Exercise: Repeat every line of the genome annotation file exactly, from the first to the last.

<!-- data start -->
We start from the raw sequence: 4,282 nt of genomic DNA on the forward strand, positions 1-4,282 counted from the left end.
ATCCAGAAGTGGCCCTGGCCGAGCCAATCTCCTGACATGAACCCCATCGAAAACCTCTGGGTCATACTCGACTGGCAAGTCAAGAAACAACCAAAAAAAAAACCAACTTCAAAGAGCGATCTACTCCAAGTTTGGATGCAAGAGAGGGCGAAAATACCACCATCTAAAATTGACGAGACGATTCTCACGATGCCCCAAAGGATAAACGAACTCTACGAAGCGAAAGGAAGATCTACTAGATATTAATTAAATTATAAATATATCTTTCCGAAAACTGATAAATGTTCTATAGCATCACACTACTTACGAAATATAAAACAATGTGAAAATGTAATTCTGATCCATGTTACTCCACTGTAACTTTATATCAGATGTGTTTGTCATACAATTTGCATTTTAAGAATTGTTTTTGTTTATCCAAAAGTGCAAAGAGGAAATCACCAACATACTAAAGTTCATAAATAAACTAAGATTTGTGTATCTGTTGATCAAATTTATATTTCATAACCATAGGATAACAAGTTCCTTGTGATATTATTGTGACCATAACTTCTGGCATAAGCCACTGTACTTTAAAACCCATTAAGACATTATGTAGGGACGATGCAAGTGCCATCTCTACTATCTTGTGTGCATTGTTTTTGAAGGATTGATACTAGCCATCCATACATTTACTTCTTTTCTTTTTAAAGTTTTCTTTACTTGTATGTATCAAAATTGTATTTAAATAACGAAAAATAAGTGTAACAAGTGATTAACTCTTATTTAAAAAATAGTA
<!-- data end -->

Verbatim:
We start from the raw sequence: 4,282 nt of genomic DNA on the forward strand, positions 1-4,282 counted from the left end.
ATCCAGAAGTGGCCCTGGCCGAGCCAATCTCCTGACATGAACCCCATCGAAAACCTCTGGGTCATACTCGACTGGCAAGTCAAGAAACAACCAAAAAAAAAACCAACTTCAAAGAGCGATCTACTCCAAGTTTGGATGCAAGAGAGGGCGAAAATACCACCATCTAAAATTGACGAGACGATTCTCACGATGCCCCAAAGGATAAACGAACTCTACGAAGCGAAAGGAAGATCTACTAGATATTAATTAAATTATAAATATATCTTTCCGAAAACTGATAAATGTTCTATAGCATCACACTACTTACGAAATATAAAACAATGTGAAAATGTAATTCTGATCCATGTTACTCCACTGTAACTTTATATCAGATGTGTTTGTCATACAATTTGCATTTTAAGAATTGTTTTTGTTTATCCAAAAGTGCAAAGAGGAAATCACCAACATACTAAAGTTCATAAATAAACTAAGATTTGTGTATCTGTTGATCAAATTTATATTTCATAACCATAGGATAACAAGTTCCTTGTGATATTATTGTGACCATAACTTCTGGCATAAGCCACTGTACTTTAAAACCCATTAAGACATTATGTAGGGACGATGCAAGTGCCATCTCTACTATCTTGTGTGCATTGTTTTTGAAGGATTGATACTAGCCATCCATACATTTACTTCTTTTCTTTTTAAAGTTTTCTTTACTTGTATGTATCAAAATTGTATTTAAATAACGAAAAATAAGTGTAACAAGTGATTAACTCTTATTTAAAAAATAGTA